It is becoming increasingly difficult to recall that, until quite recently, UKIP had made minimal impact on electoral politics in Wales. Other than narrowly winning the last Welsh European Parliament seat in 2009, its electoral record here prior to the 2014 European election had been dismal. But 2014 saw it make a major advance – not only nearly topping the poll for the European election but also establishing itself as a significant presence in the opinion polls. In the final Welsh Political Barometer poll of 2014, UKIP stood on 18% for Westminster voting intention, while some of the Britain-wide polls that year and early in 2015 actually put the party above 20%.
As the general election approached, UKIP saw its support slip somewhat. The Conservatives, in particular, put pressure on UKIP sympathisers in key marginal seats – were they really content to risk Ed Miliband running the country? The general election campaign also saw UKIP, its policies and some of its candidates scrutinised more closely than hitherto. Nigel Farage, who increasingly seemed to be borrowing tactics from the American Tea Party movement, began to attract growing levels of public hostility. And yet despite all this, what was remarkable about UKIP’s general election performance was the extent to which their support held firm. The party secured a clear third place in votes across the UK, well ahead of the Liberal Democrats. Their 14.1% of the vote in England, moreover, was almost matched here in Wales, where UKIP won 13.6%, up from a mere 2.4% in 2010.
The major disappointment of the general election for UKIP was the pitiful parliamentary presence that their nearly four million votes won them. Douglas Carswell comfortably held his seat in Clacton. But Mark Reckless’ short period as a UKIP MP ended, while Nigel Farage fell almost three thousand votes short in South Thanet. Although the party finished in second place in over 120 seats, it won nowhere beyond Clacton.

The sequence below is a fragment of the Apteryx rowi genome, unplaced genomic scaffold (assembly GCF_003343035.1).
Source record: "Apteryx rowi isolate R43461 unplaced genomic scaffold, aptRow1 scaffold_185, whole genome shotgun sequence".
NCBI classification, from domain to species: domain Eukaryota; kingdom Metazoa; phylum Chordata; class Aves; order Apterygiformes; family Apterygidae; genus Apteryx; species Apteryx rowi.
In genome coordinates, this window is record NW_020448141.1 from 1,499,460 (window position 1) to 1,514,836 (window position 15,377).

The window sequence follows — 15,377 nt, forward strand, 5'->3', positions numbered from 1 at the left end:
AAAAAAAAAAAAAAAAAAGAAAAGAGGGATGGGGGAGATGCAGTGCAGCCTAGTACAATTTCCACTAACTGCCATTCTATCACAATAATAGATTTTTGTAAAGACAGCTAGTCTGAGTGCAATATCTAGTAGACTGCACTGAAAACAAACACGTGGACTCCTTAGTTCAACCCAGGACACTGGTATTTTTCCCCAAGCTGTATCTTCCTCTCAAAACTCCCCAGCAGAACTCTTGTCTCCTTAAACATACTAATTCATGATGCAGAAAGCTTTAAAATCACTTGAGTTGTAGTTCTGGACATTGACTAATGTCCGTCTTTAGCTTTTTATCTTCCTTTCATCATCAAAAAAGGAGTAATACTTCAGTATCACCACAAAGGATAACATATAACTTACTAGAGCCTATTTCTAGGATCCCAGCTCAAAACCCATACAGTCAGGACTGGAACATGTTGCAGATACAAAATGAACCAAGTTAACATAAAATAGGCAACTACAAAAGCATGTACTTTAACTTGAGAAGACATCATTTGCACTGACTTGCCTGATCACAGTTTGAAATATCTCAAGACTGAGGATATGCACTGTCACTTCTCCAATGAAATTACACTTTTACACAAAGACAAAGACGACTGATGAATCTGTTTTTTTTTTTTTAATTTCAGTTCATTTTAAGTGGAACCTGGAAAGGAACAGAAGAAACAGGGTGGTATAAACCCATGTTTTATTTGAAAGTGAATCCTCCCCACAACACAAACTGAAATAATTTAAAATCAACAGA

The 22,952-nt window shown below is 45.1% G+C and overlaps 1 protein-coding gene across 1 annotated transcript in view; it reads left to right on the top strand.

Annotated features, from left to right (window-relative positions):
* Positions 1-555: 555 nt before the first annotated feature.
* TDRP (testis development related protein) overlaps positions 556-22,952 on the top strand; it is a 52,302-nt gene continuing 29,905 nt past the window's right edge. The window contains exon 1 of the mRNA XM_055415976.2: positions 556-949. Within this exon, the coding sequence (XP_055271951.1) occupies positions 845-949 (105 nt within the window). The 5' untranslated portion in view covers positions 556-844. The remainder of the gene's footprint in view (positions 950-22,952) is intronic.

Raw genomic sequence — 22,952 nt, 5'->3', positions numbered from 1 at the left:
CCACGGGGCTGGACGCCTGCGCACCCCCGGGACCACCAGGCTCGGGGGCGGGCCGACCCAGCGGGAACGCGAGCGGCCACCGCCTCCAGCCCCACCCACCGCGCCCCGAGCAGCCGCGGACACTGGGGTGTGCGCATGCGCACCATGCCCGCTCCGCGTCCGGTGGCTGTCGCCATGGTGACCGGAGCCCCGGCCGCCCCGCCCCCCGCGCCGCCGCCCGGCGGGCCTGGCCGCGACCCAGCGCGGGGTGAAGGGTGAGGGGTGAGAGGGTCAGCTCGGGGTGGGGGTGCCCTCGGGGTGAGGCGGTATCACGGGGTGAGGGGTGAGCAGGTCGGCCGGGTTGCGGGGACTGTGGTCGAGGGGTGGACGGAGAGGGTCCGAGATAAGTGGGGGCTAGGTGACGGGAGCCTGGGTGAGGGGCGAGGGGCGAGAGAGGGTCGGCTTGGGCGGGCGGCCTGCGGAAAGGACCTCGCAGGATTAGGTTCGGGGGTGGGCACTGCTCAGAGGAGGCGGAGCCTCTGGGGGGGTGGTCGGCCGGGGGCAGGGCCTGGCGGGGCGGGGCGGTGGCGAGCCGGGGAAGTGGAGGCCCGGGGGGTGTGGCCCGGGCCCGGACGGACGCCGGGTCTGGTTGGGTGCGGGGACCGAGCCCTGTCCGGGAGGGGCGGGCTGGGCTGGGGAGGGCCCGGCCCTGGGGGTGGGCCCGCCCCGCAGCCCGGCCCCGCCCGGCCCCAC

Outside England, one of the most striking features of the 2015 election was the contrast between UKIP’s performance in Scotland and in Wales. In Scotland, UKIP stood candidates in 41 of the 59 seats. Every single one lost their deposit. In Wales, UKIP stood candidates in all forty seats, and every single one retained their deposit. UKIP provided the most vivid of all demonstrations that, in the 2015 general election, Wales and Scotland were very different places. (One contributory factor behind UKIP’s differing fortunes may have been their respective Welsh and Scottish leaders. Nathan Gill performed capably across the media, coming across as articulate and generally reasonable; David Coburn’s performances might most charitably be described as eccentric).
At the same time, UKIP didn’t actually come very close to winning any seats in Wales. Their highest vote share, in Neil Kinnock’s old seat of Islwyn, was still below 20%. The UKP vote was spread much more evenly than that of the other main parties: from a high of 19.6% in Islwyn to a low of 6.5% in Cardiff Central. UKIP was winning votes in every part of Wales – north and south, east and west, rural and urban. It did best, though, in the south-east: all five of UKIP’s highest vote-shares were in the south-east Wales electoral region. In some other places – such as north-east Wales, into which the party had put significant resources, it actually made somewhat less impact.